Joint meeting between Anchorage Assembly, school board gets heated over school resource officer funding

Anchorage Assembly members are still debating who should bear the responsibility of funding school resource officers in the Anchorage School District, and the d
Published: Mar. 4, 2022 at 6:20 PM AKST
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ANCHORAGE, Alaska (KTUU) - Anchorage Assembly members are still debating who should bear the responsibility of funding school resource officers in the Anchorage School District, and the district superintendent said Friday she felt like she was under attack by some assembly members.

A joint meeting between the assembly and the Anchorage School Board on Friday started with business as usual, but things became contentious and a little heated when assembly member Forrest Dunbar asked Superintendent Deena Bishop why the district offered to fund the School Resource Officer Program in their preliminary budget.

The school board voted in February to fund 75% of the program going forward when it passed the district’s fiscal year 2023 preliminary budget.

“Why did you feel that you had to shift a significant amount of those costs into your budget?” Dunbar asked. “... We funded it. Then we overrode the mayor’s veto. I think it’s an indication that there’s strong support on the appropriating body of the municipality to support the SROs and not lay off police officers.”

He added that by the district presenting the preliminary budget in the way that it did to the school board, it “seemed” like they put them in a situation “where they had to be the bad guys and pull it out of there.” Dunbar said he thinks the municipality should have continued to bear the responsibility.

Bishop told Dunbar and the assembly members that the district offered to fund a significant portion of the program because they were not confident the municipality would, based on some previous comments assembly members made, and considering that the district’s fiscal year starts on July 1 and the city’s full funding contribution runs out June 30.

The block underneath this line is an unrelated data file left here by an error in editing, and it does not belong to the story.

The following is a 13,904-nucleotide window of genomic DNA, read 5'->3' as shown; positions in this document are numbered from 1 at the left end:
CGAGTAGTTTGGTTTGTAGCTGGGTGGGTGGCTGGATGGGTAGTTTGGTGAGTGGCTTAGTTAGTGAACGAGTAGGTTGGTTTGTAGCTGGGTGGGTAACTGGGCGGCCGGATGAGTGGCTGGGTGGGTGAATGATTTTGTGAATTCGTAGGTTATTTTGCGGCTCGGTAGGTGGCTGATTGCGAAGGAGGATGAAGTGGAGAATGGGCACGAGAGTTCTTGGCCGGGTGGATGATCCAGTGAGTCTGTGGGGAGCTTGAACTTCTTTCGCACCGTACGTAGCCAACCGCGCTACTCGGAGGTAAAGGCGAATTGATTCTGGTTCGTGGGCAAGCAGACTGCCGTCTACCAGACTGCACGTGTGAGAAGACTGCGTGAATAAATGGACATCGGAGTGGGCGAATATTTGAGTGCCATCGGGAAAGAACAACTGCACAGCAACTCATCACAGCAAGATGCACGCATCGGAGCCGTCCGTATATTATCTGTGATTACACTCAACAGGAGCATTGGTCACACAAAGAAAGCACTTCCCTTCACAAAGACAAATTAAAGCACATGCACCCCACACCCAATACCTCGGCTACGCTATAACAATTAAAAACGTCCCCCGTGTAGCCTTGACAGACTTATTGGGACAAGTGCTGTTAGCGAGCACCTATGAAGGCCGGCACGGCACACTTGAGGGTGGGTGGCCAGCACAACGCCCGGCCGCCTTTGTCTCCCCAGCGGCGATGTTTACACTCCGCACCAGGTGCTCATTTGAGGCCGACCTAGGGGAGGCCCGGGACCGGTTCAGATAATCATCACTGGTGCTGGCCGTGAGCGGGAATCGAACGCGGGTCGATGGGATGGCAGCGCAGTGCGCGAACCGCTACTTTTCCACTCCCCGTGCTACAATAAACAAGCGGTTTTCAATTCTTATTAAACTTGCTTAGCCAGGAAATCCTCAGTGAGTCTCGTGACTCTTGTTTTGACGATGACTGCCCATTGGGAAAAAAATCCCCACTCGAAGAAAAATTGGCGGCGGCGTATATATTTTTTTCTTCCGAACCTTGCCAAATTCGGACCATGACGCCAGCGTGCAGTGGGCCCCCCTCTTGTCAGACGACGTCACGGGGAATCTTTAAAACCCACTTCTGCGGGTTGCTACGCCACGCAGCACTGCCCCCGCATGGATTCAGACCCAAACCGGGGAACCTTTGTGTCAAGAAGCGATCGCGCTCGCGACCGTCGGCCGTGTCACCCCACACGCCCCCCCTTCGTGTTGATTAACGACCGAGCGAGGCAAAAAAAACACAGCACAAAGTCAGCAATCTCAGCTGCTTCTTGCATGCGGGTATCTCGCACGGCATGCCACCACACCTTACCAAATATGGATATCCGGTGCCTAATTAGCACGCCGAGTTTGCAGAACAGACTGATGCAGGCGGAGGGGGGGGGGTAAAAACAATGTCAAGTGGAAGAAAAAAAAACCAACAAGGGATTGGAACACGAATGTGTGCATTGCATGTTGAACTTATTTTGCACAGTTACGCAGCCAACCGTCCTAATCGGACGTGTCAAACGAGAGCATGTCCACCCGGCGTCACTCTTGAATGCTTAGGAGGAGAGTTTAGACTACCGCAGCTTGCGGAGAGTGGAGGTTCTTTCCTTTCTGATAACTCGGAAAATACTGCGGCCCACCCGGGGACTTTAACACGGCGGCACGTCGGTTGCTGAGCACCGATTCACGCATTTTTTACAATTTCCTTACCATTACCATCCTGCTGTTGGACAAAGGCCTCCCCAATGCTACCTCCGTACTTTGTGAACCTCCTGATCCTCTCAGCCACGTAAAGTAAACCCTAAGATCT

“It wasn’t a risk that I wanted to take given the financial situation we are in this year with funds,” Bishop said.

Moving on to a new school year, Bishop said “leaving it to chance” wasn’t a risk she wanted to take with the program.

Assembly member Austin Quinn-Davidson attributed the lack of confidence to the assembly and Mayor Dave Bronson trading vetoes on who would fund the program.

Bronson first proposed to shift 75% of the financial responsibility to the district as part of his proposed municipal budget last year. When passing the city’s budget in November, the assembly opted to restore full city funding for the program, and school officers were funded by the municipality through the rest of this school year.

Bronson vetoed several elements of the city budget, which would have returned this year’s school resource officer funding to a 25-75 split, but the assembly overrode those vetoes.

“There’s a lot of revisionist history going on here when the mayor and others show up and say, ‘we support school resource officers,’” Quinn-Davidson said. “Show me your values and put it in your budget.”

School Board President Margo Bellamy added that she feels the school district has the assembly’s support, but that she felt “conflicted” when voting on the preliminary budget.

”I don’t know that I want to say I can’t count on it, but in building this budget I wasn’t really comfortable counting on it,” Bellamy said.

Assembly Vice Chair Chris Constant said he was disappointed by the board’s decision to fund the School Resource Officer Program, and that he didn’t know how the assembly could have made their support more clear. The assembly overrode the mayor’s veto 9-2.

Assembly member Jamie Allard, who attended the meeting by phone, said that since officers work in the school, in order for the district to take ownership of the program, they should be the ones to fund it.

At the meeting, Bishop said she felt some of the assembly members were politicizing the situation and were attacking her for the board’s decision. However, she said there is still time for the assembly to prove they are committed to funding the program.

”If the assembly shares they support the SRO program we would see that in their fiscal note,” Bishop said. “They can certainly provide the funds outside of the operational funds to pay for the SRO’s.”

Bishop said the School Resource Officer Program will cost the school district $2.3 million this upcoming fiscal year. The money is coming out of its operational budget.

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